A Look at Pope Francis: lowly, and yet chosen

The episcopal motto of Jorge Mario Cardinal Bergoglio is “miserando atque eligendo”.  When I found that this afternoon, around 3 PM, I quickly made an effort to translate it.  The simple Latin phrase of three words is chock-full of meaning and should tell us a lot about Bergoglio – now Pope Francis.

Miserando is related to the verb miserere (to have pity on, show compassion to); it means “to be pitied; pitiable; miserable (i.e. in need of mercy)”.  I think it can be rendered as “lowly” or “humble” in this case.

Eligendo is related to the verb eligere (to vote, elect, choose); it means “to be chosen; elected”.  While the papal conclave might make us lean toward “elected”, I think “chosen” is a more fitting and general translation, although the word “elect” does hold great meaning in Christianity: those chosen by God are the “elect”.

Atque is a conjunction.  It means more than just “and”; it is closer to “and yet” or “and also” or “but still” or “but moreover”.

Very literally, this phrase could be rendered as “to be pitied, and yet to be chosen”.  I think “lowly, and yet chosen” is an apt (albeit slightly free) translation.  It means that Bergoglio identifies himself with the poor – with the lowly, the humble, the pitiable, les misérables – and that, in spite of (or because of!) this poverty, God has chosen him.

The Latin phrase comes from a homily by the Venerable Bede on St. Matthew (Homily 21):

Vidit, inquit, Jesus hominem sedentem in telonio, Matthaeum nomine, et ait illi: “Sequere me.” Vidit autem non tam corporei intuitus, quam internae miserationis aspectibus. … Vidit ergo Jesus publicanum, et quia miserando atque eligendo vidit, ait illi, “Sequere me.” Sequere autem dixit imitare. Sequere dixit non tam incessu pedum, quam executione morum. Qui enim dicit se in Christo manere, debet sicut ille ambulavit, et ipse ambulare.

This excerpt is found in the Liturgy of the Hours, on September 21 (the feast of St. Matthew), for the Office of Readings; here is the English translation:

Jesus saw a man called Matthew sitting at the tax office, and he said to him: “Follow me.” Jesus saw Matthew, not merely in the usual sense, but more significantly with his merciful understanding of men.He saw the tax collector and, because he saw him through the eyes of mercy and chose him, he said to him: “Follow me.” This following meant imitating the pattern of his life—not just walking after him. Saint John tells us: “Whoever says he abides in Christ ought to walk in the same way in which he walked.”

When these words are taken out of this context and used as a motto on their own, I think it is proper to translate them as I have: “to be pitied, and yet to be chosen”, or more familiarly, “lowly and yet chosen”.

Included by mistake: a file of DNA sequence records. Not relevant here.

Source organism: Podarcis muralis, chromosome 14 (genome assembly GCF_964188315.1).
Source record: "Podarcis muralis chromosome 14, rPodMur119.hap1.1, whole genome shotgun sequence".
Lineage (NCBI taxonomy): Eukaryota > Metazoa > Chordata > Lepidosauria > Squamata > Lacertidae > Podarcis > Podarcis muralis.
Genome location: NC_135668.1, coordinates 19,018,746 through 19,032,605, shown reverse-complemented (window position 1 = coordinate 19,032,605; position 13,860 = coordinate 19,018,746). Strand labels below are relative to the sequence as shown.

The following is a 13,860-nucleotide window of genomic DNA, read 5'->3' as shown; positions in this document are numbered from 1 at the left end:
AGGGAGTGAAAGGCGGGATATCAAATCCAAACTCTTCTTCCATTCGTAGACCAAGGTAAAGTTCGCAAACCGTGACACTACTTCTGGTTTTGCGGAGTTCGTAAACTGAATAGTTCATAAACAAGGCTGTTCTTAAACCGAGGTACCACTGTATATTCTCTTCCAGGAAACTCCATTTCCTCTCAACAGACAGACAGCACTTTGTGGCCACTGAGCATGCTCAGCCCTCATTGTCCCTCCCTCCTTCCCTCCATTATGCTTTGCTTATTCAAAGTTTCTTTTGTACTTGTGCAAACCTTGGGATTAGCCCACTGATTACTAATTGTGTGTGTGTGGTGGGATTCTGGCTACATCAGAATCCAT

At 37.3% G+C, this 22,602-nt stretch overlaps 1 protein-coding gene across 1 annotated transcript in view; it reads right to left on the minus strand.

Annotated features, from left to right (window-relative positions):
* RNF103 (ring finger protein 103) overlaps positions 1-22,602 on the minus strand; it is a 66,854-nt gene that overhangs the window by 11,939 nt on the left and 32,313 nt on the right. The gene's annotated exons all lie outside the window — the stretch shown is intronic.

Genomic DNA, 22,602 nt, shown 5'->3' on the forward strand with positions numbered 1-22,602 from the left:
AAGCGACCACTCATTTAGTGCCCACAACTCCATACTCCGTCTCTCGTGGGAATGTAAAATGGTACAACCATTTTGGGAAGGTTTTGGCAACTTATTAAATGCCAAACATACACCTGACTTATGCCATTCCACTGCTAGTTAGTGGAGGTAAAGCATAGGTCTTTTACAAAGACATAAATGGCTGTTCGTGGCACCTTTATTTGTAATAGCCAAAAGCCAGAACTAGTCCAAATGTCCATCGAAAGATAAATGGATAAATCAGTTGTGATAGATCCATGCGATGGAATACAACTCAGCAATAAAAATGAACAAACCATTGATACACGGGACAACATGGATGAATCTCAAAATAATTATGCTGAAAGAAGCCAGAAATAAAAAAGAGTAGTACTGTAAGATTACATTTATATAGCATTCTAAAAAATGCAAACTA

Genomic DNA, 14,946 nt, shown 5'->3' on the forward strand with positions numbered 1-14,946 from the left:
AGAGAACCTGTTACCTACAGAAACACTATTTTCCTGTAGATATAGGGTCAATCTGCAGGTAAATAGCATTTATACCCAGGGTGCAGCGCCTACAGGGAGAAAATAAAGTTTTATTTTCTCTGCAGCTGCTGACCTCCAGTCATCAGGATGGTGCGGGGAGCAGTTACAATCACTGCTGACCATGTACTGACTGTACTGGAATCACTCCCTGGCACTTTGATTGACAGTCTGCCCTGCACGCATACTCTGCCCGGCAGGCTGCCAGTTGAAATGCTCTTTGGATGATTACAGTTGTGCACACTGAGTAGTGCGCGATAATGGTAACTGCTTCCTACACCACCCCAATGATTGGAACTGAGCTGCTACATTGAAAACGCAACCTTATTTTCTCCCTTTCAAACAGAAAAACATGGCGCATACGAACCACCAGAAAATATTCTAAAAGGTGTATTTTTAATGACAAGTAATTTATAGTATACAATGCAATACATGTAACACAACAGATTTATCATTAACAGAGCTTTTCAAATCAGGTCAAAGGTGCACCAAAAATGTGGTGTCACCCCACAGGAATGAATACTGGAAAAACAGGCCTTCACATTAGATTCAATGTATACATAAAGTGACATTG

These words are a succinct summary of the Magnificat (Luke 1:46-55), where Mary praises God for having lifted up the lowly.  These words embody the wisdom of God, who chooses “what is weak in the world to shame the strong” (1 Corinthians 1:27).  These words summarize God’s continual love and “preference” for the poor, especially as the Good Shepherd (Ezekiel 34).  In short, these words are a summary of the whole divine economy!

Bergoglio – Pope Francis – recognizes himself as lowly, but does not let his humility cause him to turn away from God’s wondrous choice of him.  Rather, he sees his poverty as a sign of God’s election, although the world might think it otherwise.  This is the way of the Church, the way of each of us: we must recognize ourselves as poor, as lowly, as “miserable”, as sinners in need of mercy, as people of unclean lips.  And yet God reaches out to us as He did to Isaiah (Isaiah 6).  God purifies us by His angel of mercy, by His Son Jesus Christ, touching our unclean lips with a burning coal from the heavenly altar, with an ember aflame with the love of Christ, and so removes our guilt and forgives our sin, and says to us, “Whom shall I send?  Whom shall I choose?”  And each of us, in gratitude for the gift, must have the humility to accept the gift and respond, “Here I am, Lord!  Send me!”  For, in the end, it is not us who choose God; He has chosen us (John 15:16).

Habemus Papam!

I was watching the CNN live feed at 2PM (Eastern Time) today.  I noticed the smoke coming out of the chimney before the commentators did!  It was grayish at first, but quickly grew whiter.  I tweeted “white?” and noticed a flood of tweets appearing: “habemus papam!” “white!” “white smoke!”

The interregnum is over.  It is only a matter of minutes until we know who has ended it!

Jorge Mario Cardinal Bergoglio of Argentina has chosen the name Francis.  His episcopal motto was “miserando atque eligendo” (lowly and yet chosen), which seems quite fitting.  Let’s see if he uses it as his papal motto as well.